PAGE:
Thursday, August 28, 2008

Tourism Prince Rupert readies new tourism plan for the future

Tourism plays a large role in the seasonal employment scene of the North coast, with summer the peak season for visitors to the North coast. Having struggled over the last few years with a number of setbacks from BC Ferry issues to flooded highways, the numbers have been slowly climbing back over the last few years.

With tourism such a key part of the local scene, Tourism Prince Rupert was preparing last week to host a public session outlining the details of recently compiled report into the state of the industry on the North Coast.

The Daily News provided a preview of the report as the front page story in the August 20 edition.

Presentation at Chances will outline the report’s findings on tourism in Prince Rupert
By George T. Baker
The Daily News
Thursday, August 21, 2008
Page one

Tourism Prince Rupert is set to announce a new tourism strategy plan next week.

As part of the provincially funded tourism strategy Community Tourism Foundation. Tourism B. C. is guiding community tourism boards around B. C. to come up with a region-specific plan to help boost visits to their cities. “I don’t mind saying the research alone is a once-in-a-lifetime opportunity,” Bruce Wishart said, Executive Director for Tourism Prince Rupert.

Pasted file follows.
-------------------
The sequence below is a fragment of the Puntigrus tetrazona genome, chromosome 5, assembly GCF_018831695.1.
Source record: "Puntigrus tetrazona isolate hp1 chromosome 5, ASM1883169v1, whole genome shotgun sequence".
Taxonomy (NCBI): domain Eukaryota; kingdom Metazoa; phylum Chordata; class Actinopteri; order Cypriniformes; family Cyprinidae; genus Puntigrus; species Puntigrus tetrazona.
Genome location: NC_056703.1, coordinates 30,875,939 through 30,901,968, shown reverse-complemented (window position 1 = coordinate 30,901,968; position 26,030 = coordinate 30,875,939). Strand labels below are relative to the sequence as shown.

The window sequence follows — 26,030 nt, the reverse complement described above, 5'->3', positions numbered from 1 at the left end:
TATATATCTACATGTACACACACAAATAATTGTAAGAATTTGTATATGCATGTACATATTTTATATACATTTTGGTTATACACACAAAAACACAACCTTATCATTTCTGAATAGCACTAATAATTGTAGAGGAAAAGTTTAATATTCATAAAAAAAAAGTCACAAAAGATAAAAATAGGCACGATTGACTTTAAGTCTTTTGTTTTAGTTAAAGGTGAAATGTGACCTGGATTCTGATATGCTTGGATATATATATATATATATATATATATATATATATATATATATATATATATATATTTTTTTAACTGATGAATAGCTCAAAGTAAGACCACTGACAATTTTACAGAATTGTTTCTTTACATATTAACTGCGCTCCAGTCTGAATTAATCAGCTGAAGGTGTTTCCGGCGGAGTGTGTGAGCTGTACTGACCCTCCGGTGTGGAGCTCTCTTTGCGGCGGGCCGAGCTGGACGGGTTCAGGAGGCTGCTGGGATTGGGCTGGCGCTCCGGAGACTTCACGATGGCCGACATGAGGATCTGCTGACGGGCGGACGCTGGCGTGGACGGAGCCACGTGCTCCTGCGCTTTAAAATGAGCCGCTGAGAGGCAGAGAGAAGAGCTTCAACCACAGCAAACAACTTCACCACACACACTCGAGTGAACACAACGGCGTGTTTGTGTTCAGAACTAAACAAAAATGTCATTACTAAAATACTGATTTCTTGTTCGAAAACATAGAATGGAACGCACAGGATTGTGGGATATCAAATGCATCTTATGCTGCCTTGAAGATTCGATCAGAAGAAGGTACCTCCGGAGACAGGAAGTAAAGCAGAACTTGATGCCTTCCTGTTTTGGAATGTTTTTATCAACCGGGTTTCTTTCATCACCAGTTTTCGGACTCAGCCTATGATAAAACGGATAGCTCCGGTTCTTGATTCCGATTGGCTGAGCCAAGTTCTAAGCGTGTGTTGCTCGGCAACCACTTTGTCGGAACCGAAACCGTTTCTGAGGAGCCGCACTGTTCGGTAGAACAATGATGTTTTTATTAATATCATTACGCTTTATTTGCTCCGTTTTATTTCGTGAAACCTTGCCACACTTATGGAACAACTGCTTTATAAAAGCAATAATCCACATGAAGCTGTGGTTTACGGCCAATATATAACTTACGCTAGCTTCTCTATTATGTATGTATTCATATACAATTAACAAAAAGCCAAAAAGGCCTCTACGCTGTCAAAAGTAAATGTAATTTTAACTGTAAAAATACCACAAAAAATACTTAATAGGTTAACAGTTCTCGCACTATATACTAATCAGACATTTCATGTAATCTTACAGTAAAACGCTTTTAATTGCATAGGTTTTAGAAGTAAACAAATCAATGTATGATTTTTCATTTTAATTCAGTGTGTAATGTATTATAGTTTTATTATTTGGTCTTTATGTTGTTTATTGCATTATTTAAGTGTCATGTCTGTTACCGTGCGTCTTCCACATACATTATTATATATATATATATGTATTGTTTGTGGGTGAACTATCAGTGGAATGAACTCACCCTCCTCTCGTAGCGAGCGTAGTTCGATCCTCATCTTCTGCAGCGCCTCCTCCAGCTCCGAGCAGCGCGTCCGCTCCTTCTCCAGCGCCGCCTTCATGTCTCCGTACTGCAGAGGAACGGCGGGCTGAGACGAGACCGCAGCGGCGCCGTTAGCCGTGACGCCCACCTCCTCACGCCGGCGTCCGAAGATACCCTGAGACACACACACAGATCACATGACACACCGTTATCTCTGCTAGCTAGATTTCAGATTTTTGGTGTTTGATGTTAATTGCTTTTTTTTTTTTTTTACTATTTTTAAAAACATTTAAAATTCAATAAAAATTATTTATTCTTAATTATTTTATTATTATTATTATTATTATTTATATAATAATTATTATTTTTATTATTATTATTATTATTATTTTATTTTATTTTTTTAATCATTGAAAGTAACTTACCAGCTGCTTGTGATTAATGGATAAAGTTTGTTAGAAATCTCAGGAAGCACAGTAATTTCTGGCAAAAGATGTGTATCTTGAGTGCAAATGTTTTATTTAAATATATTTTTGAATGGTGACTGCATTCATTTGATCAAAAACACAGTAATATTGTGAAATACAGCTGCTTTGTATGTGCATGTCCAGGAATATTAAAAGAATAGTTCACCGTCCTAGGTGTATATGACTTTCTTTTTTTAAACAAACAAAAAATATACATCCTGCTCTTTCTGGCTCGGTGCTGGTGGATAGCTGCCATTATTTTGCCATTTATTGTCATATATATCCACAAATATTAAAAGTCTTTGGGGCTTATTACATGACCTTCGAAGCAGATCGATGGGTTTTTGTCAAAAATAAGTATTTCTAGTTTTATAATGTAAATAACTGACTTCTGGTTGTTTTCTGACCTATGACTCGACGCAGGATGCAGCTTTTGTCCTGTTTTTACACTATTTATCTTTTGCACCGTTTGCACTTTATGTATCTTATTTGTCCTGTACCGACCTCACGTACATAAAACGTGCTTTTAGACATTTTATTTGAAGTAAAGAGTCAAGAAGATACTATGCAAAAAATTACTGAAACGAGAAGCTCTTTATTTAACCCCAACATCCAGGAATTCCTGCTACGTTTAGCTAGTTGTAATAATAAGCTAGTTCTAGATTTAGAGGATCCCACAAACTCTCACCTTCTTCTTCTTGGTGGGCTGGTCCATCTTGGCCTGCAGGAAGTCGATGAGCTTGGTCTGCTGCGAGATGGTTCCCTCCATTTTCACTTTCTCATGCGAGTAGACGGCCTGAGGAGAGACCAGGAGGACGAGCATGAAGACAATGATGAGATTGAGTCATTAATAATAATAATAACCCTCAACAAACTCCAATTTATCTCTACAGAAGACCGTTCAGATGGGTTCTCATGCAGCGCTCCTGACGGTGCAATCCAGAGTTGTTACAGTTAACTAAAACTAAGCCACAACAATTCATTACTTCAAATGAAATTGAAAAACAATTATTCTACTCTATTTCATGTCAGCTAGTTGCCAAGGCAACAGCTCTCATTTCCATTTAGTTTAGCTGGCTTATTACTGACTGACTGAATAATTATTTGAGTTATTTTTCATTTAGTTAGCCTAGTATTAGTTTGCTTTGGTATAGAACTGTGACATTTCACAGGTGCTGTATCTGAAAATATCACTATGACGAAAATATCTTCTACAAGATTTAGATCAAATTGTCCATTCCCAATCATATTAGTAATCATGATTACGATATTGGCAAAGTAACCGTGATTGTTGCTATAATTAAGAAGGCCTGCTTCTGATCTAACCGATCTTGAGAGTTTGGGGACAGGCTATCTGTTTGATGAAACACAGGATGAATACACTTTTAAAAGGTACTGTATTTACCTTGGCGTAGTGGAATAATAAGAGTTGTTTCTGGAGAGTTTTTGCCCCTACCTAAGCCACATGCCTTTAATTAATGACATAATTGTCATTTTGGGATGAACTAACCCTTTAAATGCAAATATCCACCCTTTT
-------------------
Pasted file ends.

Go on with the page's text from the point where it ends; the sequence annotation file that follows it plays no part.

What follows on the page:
According to Wishart, Prince Rupert was one of the first communities to apply for the program when they applied in March 2006.

Tourism BC sent Linda Lee of Strategex Consulting Group, a Howe St. consulting and management firm, up to the North Coast to measure the city’s tourism needs and to speak with tourism stakeholders. According to Wishart, when Lee finalized her initial research she found what they needed then was not the CTF,

“Lee went away with the resolution that what we really needed was consumer research. Tourism B. C. spent 2007 researching our needs and came up with a massive 700-page document on tourism,” Wishart said.

A team of researchers spent several days in Rupert scouting high traffic tourist spots, finding out how much money tourists were spending, how many days they spent here and who they were as tourists.

They followed that research and made random phone calls to people around the province to ask what their impression was of Prince Rupert.

Wishart was really impressed with Strategex’s work.

“They are one of the province’s best – I consider them top drawer,” Wishart said.

Once the research was done, the a group of 20 of the city’s top layers in tourism got together to come up with a model they could use to promote tourism business between Cow Bay and the Port of Prince Rupert and spots beyond.

“We came up with an industry-drive situation analysis gradually developing a five-year tourism plan with measurable statistics and creating some of the real basis of marketing going forward,” Wishart said.

A presentation will be held at Chances Gambling Centre’s lower level on August 26 at 6 p. m. to lay out what this plan is.

Lee, along with Caterina Papadakos and Jill Greenwood of Tourism B. C. will be on hand to present their findings.

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